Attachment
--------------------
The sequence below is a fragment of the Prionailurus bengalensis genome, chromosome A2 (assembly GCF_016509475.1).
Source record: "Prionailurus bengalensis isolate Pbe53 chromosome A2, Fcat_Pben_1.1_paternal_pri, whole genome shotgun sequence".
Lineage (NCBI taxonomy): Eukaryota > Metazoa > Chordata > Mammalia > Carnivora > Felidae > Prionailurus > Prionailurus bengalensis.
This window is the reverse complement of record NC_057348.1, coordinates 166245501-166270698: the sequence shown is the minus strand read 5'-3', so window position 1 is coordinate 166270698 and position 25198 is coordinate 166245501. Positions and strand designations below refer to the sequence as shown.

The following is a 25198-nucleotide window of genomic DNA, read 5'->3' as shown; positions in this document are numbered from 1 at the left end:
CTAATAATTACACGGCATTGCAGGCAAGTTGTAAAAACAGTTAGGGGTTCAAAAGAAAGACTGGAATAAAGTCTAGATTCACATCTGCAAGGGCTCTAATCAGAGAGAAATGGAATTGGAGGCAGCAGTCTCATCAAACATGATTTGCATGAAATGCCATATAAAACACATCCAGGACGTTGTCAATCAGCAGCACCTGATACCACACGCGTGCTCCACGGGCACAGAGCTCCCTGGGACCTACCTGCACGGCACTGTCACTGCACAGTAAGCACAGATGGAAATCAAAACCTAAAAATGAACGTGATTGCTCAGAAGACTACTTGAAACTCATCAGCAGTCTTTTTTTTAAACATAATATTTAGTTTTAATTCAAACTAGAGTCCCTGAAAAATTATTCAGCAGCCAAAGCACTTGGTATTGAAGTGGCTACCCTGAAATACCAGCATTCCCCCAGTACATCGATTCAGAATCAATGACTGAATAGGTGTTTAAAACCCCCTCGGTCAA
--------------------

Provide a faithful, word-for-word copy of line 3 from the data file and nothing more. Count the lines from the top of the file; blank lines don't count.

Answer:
Lineage (NCBI taxonomy): Eukaryota > Metazoa > Chordata > Mammalia > Carnivora > Felidae > Prionailurus > Prionailurus bengalensis.